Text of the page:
That feeling isn’t uncommon for thousands of military veterans who have a hard time transitioning to civilian life. Though unemployment among veterans who have served since 2001 has gone down, the U.S. Bureau of Labor Statistics counted 370,000 veterans who were still unemployed in 2018.
Numerous transition programs exist to help vets bridge that gap, but for Ward, finding a gig — or even volunteer work — that was service-oriented was necessary for her happiness. She eventually became a firefighter in Alaska, but after 10 years a different injury forced Ward to leave yet another job she loved. She fell into a deep depression, she says, and struggled to find another role that allowed her to fulfill her passion for public service.
“I was on Facebook one day and just saw this post about Team Rubicon, and I had this moment of, ‘Oh my gosh, I need to do this,'” she says.
Team Rubicon began as a volunteer mission in 2010 after the earthquake that devastated Haiti. The organization offered disaster relief by utilizing the help of former service workers from the military and civilian sectors.
(Team Rubicon photo)
It has since evolved into an organization fueled by 80,000 volunteers. The majority are veterans who assist with everything from clearing trees and debris in tornado-ravaged towns to gutting homes that have been destroyed by floods. The teams, which are deployed as units, also work alongside other disaster-relief organizations, such as the Red Cross.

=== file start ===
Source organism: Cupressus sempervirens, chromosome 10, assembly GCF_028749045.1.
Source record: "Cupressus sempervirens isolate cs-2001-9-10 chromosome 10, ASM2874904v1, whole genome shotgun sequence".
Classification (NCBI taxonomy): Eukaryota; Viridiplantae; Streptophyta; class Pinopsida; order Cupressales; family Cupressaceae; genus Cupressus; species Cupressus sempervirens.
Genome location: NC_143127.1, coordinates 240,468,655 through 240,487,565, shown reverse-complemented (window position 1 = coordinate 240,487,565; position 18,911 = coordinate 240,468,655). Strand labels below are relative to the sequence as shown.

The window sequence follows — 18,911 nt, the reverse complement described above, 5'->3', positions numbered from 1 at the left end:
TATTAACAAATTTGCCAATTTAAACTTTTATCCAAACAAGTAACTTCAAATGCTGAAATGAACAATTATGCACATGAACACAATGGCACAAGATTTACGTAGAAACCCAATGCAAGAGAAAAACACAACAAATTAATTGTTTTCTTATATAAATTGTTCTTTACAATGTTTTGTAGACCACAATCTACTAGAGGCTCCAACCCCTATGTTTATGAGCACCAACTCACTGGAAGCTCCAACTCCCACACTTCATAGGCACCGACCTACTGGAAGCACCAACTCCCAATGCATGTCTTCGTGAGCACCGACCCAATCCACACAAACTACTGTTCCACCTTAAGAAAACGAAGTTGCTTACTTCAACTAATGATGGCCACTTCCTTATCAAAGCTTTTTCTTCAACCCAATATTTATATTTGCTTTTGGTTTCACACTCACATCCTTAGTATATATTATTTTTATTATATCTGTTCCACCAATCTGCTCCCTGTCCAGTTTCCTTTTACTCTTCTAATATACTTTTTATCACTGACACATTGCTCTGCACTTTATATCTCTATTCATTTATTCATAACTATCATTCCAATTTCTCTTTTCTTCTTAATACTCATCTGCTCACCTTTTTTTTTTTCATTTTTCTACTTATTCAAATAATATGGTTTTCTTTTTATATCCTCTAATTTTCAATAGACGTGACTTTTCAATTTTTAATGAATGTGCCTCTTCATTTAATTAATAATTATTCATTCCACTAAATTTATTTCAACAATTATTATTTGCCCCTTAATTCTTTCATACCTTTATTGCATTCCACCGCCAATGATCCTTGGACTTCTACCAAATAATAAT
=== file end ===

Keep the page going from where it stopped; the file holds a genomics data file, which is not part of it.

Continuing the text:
Similar to Ward, Tyler Bradley, a Clay Hunt fellow for Team Rubicon who organizes and develops volunteers, battled depression after he had to leave the Army due to a genetic health problem.
“After I found [Team Rubicon], I was out doing lots of volunteer work. My girlfriend noticed and said she would see the old Tyler come back,” Bradley says. “Team Rubicon turned my life around.”
“There’s one guy who says that just because the uniform comes off doesn’t mean service ends,” says Zachary Brooks-Miller, director of field operations for Team Rubicon. He adds that the narrative around the value of veterans has to change. “We don’t take the approach that our vets are broken; we see vets as a strength within our community.”